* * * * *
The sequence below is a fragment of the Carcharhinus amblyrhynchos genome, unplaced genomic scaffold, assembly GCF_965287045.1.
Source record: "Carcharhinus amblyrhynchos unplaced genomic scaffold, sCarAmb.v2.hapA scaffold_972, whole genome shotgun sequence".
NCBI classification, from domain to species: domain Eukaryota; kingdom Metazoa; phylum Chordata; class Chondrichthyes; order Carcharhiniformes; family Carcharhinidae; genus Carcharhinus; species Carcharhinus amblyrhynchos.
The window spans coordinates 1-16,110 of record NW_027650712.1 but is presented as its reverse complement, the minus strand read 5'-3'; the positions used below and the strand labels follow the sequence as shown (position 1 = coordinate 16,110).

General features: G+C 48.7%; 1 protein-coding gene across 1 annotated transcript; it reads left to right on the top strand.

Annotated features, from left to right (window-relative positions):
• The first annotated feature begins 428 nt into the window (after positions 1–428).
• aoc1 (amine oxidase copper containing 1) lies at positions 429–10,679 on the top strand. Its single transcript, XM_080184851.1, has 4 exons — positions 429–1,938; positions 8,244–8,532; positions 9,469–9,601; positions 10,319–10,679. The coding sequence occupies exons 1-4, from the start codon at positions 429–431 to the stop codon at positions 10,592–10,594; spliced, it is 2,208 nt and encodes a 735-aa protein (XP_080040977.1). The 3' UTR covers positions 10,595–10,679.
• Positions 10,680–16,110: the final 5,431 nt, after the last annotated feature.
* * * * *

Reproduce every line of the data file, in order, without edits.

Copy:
The sequence below is a fragment of the Carcharhinus amblyrhynchos genome, unplaced genomic scaffold, assembly GCF_965287045.1.
Source record: "Carcharhinus amblyrhynchos unplaced genomic scaffold, sCarAmb.v2.hapA scaffold_972, whole genome shotgun sequence".
NCBI classification, from domain to species: domain Eukaryota; kingdom Metazoa; phylum Chordata; class Chondrichthyes; order Carcharhiniformes; family Carcharhinidae; genus Carcharhinus; species Carcharhinus amblyrhynchos.
The window spans coordinates 1-16,110 of record NW_027650712.1 but is presented as its reverse complement, the minus strand read 5'-3'; the positions used below and the strand labels follow the sequence as shown (position 1 = coordinate 16,110).

General features: G+C 48.7%; 1 protein-coding gene across 1 annotated transcript; it reads left to right on the top strand.

Annotated features, from left to right (window-relative positions):
• The first annotated feature begins 428 nt into the window (after positions 1–428).
• aoc1 (amine oxidase copper containing 1) lies at positions 429–10,679 on the top strand. Its single transcript, XM_080184851.1, has 4 exons — positions 429–1,938; positions 8,244–8,532; positions 9,469–9,601; positions 10,319–10,679. The coding sequence occupies exons 1-4, from the start codon at positions 429–431 to the stop codon at positions 10,592–10,594; spliced, it is 2,208 nt and encodes a 735-aa protein (XP_080040977.1). The 3' UTR covers positions 10,595–10,679.
• Positions 10,680–16,110: the final 5,431 nt, after the last annotated feature.